Ferrante was a strong, passionate, opinionated, stubborn, wonderful leader.
Since I’m back here at WGBH for the first time in 45 years, I want those of you who are fairly new to WGBH to understand that under Michael Rice, Henry Becton, and David Ives, WGBH was the strongest incubator for creativity in the entire country. WNET was doing wonderful things, but they didn’t hold a candle to us.
Led by Michael Rice, WGBH was known for the arts. Freddy Barzyk and Rick Hauser were doing amazing things on film. Masterpiece Theater was in its first iteration. Bill Cosel and David Atwood were doing the Boston Symphony and Pops. Zoom, the kids program, was started. Topper Carew was doing extraordinarily ambitious things for Say Brother, and there was a limited documentary series called Arabs and Israelis, which was way ahead of its time. Bob Ferrante was leading the charge in news and public affairs.
He also knew how to have a good time. Bob fit an expression we have in my family, “He’s a man who likes to mix his pleasure with pleasure.”
One June, he discovered that we were coming in way under budget and the fiscal year was up in September. So he went into Michael Rice and said, “Hey, do I have to spend this money? I’d like to roll it over into the next fiscal year.” “Nope,” said Michael, “It’s just going to go into the general fund if you do that.” So Bob took the entire newsroom — along with the entire crew and a 40-foot-long mobile unit — down to Cape Cod in August for a week of programming and, of course, a one-hour special, for The Reporters — all stories about Cape Cod and the islands.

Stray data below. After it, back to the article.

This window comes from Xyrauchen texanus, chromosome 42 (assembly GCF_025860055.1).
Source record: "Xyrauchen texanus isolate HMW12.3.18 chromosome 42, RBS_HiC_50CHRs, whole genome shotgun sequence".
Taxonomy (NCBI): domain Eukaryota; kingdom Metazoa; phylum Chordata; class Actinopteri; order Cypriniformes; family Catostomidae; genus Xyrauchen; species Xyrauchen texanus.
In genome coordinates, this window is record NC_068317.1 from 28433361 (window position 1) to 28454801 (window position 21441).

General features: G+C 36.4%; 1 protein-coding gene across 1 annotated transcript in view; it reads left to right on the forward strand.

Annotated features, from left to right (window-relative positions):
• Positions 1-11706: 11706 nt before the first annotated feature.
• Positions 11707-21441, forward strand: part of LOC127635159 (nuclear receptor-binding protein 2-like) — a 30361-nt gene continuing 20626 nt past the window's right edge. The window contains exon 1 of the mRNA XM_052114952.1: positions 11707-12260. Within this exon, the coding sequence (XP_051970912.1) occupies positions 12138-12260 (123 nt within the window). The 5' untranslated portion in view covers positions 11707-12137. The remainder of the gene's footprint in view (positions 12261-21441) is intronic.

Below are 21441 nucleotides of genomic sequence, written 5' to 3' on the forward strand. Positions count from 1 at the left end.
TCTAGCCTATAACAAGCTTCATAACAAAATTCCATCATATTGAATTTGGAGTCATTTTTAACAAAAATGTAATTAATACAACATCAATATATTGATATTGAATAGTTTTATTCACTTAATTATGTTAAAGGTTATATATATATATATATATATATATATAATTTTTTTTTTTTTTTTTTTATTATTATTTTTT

We worked hard, we partied hard, and that leads me to want to explore ever-so-briefly, and very carefully, the social side of Ferrante. Now it’s a different culture, but 45 years ago, the only way to describe the social scene at WGBH in the 1970s is a free for all. I met my wife here and she describes it more like a circus with men and women juggling multiple relationships. She told me that the first guy who asked her out on date was cheating on his mistress.
It was into this scene through the blue doors of 125 Western Avenue walks the man who would become known as the Italian Stallion. Let’s just say that Bob developed a keen eye for the landscape at WGBH.
Sarah Payne and I married in 1976. Bob was an usher in the wedding. We spent an awful lot of time together. She said it was always fun to try to figure out who was going to fill the fourth seat at the dinner table as Bob’s date.